Khalatbari: Put John Williams’s work together, you see, it’s a trend. It somewhere becomes linear and similar, then something else happens in Munich and you face another John Williams.

Toosi: Or in the “Schindler List” that the violin plays the main role in the film’s music.

Khalatbari: Yes, there, a man respects John Williams greatly. Because someone who always knows him with Wagner’s massive orchestrations, wrote such a melody that is very academic also. So what Christophe said is very important. This friendship with the director has two is interpretations.

Toosi: Of course, this friendly relationship with a director is the relevance of a cultural community. When our society is so scattered and isolated, is it possible that the ideal situation may at all be shaped and sustained?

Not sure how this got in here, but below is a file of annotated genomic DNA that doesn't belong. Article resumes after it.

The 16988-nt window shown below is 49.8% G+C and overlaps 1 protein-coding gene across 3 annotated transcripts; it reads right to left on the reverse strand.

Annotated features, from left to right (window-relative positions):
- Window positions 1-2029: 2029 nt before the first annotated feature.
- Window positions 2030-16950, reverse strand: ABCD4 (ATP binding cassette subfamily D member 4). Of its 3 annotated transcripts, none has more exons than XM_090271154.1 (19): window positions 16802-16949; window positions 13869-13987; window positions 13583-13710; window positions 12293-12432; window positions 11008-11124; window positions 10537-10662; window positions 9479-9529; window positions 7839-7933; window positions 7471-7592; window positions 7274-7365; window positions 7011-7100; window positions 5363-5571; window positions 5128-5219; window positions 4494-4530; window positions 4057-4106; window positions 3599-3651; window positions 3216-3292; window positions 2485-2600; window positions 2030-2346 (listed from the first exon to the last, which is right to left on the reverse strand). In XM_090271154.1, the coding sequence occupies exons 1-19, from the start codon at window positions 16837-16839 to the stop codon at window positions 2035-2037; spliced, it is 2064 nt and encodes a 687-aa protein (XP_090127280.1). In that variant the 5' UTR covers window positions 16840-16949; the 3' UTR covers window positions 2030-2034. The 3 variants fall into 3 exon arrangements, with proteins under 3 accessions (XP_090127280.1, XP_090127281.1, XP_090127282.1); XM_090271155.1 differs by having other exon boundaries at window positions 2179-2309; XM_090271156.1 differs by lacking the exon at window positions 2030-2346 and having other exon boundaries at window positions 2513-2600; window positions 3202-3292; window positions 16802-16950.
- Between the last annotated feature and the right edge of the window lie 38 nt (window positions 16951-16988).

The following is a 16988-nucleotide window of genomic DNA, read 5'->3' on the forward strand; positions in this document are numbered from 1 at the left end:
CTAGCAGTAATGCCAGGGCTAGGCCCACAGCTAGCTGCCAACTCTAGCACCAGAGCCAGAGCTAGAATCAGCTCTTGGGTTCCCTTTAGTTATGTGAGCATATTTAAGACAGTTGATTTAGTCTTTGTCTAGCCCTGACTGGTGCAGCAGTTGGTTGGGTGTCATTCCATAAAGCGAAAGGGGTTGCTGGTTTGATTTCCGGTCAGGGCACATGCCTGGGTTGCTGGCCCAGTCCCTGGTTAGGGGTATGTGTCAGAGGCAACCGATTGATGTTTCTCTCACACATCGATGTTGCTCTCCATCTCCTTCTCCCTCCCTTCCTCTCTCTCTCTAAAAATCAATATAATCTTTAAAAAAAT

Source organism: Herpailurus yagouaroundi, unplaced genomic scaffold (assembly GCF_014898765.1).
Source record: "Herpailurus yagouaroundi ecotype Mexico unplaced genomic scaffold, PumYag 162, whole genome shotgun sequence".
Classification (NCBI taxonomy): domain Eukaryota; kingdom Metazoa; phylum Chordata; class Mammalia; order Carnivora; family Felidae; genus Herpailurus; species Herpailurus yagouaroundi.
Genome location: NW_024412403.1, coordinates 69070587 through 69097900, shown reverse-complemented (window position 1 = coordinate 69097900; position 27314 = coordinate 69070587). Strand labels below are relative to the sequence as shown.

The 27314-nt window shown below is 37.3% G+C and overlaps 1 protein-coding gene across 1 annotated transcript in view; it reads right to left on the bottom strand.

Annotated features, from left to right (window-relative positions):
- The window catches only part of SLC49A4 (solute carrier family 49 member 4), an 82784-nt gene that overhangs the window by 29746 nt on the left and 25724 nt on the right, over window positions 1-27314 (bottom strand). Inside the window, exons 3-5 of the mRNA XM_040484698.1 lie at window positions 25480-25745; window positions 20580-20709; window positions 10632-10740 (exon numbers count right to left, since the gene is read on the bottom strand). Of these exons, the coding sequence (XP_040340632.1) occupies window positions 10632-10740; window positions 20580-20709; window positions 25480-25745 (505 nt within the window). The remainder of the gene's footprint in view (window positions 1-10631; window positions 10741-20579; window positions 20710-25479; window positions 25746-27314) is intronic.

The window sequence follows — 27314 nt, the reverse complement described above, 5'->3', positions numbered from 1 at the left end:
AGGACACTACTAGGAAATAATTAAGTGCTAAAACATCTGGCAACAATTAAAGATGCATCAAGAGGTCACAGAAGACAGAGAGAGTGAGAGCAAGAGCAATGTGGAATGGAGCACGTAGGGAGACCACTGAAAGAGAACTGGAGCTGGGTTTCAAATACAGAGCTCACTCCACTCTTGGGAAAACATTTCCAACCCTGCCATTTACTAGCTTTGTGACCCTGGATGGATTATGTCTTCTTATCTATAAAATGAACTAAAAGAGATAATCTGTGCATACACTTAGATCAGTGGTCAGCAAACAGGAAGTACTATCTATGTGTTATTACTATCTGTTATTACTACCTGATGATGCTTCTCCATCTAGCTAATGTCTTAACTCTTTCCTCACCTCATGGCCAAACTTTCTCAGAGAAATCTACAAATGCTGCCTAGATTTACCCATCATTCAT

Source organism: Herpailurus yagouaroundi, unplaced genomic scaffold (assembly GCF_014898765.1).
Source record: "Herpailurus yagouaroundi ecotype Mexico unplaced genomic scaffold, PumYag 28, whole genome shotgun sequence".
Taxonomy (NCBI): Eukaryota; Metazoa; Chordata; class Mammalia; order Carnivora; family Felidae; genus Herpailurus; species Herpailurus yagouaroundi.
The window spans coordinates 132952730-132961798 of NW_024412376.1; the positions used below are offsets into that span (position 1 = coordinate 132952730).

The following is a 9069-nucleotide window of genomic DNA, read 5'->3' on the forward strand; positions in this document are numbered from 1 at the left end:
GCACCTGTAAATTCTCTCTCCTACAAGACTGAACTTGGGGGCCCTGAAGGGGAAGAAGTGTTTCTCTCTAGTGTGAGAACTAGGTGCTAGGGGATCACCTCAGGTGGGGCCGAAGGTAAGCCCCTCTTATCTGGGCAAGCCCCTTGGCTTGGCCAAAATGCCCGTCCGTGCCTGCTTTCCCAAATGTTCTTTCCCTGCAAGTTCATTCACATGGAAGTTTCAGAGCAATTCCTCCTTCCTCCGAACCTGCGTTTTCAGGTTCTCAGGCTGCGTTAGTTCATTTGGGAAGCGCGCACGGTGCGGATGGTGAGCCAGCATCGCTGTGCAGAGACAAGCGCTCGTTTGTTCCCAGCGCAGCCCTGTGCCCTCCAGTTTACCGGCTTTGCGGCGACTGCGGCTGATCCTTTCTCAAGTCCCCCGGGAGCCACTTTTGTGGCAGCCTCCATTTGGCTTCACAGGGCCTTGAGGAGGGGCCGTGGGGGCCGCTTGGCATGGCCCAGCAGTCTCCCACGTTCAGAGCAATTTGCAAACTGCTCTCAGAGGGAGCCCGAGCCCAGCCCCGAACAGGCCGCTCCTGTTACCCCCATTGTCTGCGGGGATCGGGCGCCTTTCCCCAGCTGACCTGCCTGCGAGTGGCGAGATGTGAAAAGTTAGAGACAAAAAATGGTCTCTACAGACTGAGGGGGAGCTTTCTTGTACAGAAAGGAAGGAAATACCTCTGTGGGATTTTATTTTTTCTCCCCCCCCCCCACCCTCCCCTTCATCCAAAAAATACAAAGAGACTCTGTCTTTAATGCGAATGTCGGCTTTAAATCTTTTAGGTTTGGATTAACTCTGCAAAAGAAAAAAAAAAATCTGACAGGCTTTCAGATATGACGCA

Khalatbari: This friendship that I said is not like a special privilege in this regard. For example, in a judicial system, they appoint a conqueror lawyer and ask him to defend the accused. But it’s time that a lawyer goes and chooses a guilty party and gives him the right to seek justice. A good picture in the cinema happens when the director does not face with the composer like a conquered lawyer. For example, in our cinema, unfortunately, the producer decides for a composer. The director may not accept the composer at all, but he has to tolerate him for professional reasons. There are a lot of musicians in Iranian cinema that come and work well on one or two films, but then they are forgotten and gone. We have had enough of these people. You first mentioned the classical period as the golden age of the cinema. These quarrels have always been and lasted forever. But I believe that the cinema is moving and the cinema’s trend is important. Ten years, thirty years, one hundred years later, we can recognize all of these courses as a golden age.